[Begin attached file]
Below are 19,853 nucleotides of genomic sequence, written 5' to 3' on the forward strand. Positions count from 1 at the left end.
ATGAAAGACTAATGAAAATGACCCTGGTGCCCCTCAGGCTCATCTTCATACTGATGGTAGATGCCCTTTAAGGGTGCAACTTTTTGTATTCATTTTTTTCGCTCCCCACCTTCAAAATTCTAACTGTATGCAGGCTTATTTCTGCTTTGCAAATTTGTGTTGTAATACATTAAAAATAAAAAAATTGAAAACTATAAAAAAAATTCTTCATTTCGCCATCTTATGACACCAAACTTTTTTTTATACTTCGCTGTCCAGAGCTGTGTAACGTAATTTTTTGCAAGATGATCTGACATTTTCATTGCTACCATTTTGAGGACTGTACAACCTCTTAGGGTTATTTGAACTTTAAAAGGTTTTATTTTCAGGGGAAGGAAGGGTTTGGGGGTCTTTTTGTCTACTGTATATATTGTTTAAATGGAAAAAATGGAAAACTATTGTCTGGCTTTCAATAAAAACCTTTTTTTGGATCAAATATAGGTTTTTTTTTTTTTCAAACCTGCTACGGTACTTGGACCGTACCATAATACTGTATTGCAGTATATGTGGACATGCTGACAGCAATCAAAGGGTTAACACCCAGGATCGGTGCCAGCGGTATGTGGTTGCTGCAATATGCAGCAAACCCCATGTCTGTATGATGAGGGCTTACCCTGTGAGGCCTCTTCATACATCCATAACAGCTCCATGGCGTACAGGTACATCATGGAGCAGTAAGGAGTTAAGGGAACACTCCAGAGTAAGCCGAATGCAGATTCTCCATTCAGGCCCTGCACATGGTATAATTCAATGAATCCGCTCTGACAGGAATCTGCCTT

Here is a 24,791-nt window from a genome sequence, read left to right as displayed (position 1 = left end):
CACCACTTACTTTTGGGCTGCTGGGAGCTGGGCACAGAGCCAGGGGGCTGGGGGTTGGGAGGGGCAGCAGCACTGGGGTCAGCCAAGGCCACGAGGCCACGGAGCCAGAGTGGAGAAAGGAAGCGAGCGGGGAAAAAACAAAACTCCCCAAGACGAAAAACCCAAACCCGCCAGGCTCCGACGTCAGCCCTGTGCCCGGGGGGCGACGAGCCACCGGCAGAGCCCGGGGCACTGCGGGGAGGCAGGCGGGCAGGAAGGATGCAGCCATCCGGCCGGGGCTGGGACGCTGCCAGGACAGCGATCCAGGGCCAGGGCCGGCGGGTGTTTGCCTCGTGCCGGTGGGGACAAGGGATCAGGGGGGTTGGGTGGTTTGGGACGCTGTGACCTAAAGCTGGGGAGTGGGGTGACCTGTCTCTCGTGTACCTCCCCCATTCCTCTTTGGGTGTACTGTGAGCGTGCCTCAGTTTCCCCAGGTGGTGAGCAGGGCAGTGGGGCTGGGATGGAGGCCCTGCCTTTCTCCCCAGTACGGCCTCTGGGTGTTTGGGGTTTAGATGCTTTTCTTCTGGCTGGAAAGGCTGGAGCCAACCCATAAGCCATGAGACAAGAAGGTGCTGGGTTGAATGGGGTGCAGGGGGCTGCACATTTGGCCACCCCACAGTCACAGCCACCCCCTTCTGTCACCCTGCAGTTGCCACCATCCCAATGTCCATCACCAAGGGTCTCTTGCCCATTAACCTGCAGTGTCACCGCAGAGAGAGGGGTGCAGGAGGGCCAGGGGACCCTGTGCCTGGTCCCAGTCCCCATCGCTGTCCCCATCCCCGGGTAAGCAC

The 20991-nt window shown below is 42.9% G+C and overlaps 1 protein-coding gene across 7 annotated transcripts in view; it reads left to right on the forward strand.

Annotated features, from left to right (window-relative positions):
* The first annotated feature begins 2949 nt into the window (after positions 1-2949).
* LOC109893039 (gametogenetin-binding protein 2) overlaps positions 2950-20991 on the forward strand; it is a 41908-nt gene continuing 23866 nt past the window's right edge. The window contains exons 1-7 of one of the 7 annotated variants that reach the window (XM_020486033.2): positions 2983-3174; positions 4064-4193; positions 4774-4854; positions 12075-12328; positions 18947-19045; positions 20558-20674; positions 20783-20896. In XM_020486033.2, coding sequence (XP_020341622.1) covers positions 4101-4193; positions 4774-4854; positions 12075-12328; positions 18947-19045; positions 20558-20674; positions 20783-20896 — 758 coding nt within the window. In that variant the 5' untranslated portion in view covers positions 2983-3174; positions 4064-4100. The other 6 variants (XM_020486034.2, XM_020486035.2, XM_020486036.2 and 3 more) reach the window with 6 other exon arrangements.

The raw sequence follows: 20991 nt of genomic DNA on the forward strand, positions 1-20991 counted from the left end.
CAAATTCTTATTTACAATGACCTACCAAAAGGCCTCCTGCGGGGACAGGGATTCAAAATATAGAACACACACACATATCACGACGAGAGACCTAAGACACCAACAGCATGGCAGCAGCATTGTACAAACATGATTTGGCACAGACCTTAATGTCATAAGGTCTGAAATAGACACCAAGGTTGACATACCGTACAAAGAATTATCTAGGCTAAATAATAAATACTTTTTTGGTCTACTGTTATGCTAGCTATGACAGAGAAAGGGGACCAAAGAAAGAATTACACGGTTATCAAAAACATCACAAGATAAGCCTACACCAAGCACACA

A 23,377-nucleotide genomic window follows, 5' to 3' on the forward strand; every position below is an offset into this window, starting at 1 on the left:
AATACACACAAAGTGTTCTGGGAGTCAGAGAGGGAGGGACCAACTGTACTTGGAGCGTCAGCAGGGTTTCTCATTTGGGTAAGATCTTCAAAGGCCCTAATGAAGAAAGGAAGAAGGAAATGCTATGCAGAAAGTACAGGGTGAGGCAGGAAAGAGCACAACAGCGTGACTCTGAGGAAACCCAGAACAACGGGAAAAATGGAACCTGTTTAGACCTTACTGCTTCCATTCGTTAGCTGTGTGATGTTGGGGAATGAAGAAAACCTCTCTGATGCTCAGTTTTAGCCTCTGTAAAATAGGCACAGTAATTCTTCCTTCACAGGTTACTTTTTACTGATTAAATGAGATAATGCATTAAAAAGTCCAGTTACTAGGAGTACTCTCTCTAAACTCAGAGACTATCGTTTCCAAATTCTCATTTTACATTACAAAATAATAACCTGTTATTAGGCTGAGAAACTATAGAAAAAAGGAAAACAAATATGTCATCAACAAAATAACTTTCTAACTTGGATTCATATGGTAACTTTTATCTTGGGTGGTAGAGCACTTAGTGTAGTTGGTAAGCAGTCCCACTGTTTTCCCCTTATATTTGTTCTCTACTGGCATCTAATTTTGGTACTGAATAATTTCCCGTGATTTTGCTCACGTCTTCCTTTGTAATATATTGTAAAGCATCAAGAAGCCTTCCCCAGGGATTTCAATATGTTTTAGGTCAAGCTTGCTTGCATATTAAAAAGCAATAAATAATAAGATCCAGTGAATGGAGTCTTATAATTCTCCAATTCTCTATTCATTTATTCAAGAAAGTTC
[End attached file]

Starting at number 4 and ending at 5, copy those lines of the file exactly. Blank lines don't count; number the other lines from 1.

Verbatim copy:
CACCACTTACTTTTGGGCTGCTGGGAGCTGGGCACAGAGCCAGGGGGCTGGGGGTTGGGAGGGGCAGCAGCACTGGGGTCAGCCAAGGCCACGAGGCCACGGAGCCAGAGTGGAGAAAGGAAGCGAGCGGGGAAAAAACAAAACTCCCCAAGACGAAAAACCCAAACCCGCCAGGCTCCGACGTCAGCCCTGTGCCCGGGGGGCGACGAGCCACCGGCAGAGCCCGGGGCACTGCGGGGAGGCAGGCGGGCAGGAAGGATGCAGCCATCCGGCCGGGGCTGGGACGCTGCCAGGACAGCGATCCAGGGCCAGGGCCGGCGGGTGTTTGCCTCGTGCCGGTGGGGACAAGGGATCAGGGGGGTTGGGTGGTTTGGGACGCTGTGACCTAAAGCTGGGGAGTGGGGTGACCTGTCTCTCGTGTACCTCCCCCATTCCTCTTTGGGTGTACTGTGAGCGTGCCTCAGTTTCCCCAGGTGGTGAGCAGGGCAGTGGGGCTGGGATGGAGGCCCTGCCTTTCTCCCCAGTACGGCCTCTGGGTGTTTGGGGTTTAGATGCTTTTCTTCTGGCTGGAAAGGCTGGAGCCAACCCATAAGCCATGAGACAAGAAGGTGCTGGGTTGAATGGGGTGCAGGGGGCTGCACATTTGGCCACCCCACAGTCACAGCCACCCCCTTCTGTCACCCTGCAGTTGCCACCATCCCAATGTCCATCACCAAGGGTCTCTTGCCCATTAACCTGCAGTGTCACCGCAGAGAGAGGGGTGCAGGAGGGCCAGGGGACCCTGTGCCTGGTCCCAGTCCCCATCGCTGTCCCCATCCCCGGGTAAGCAC

The 20991-nt window shown below is 42.9% G+C and overlaps 1 protein-coding gene across 7 annotated transcripts in view; it reads left to right on the forward strand.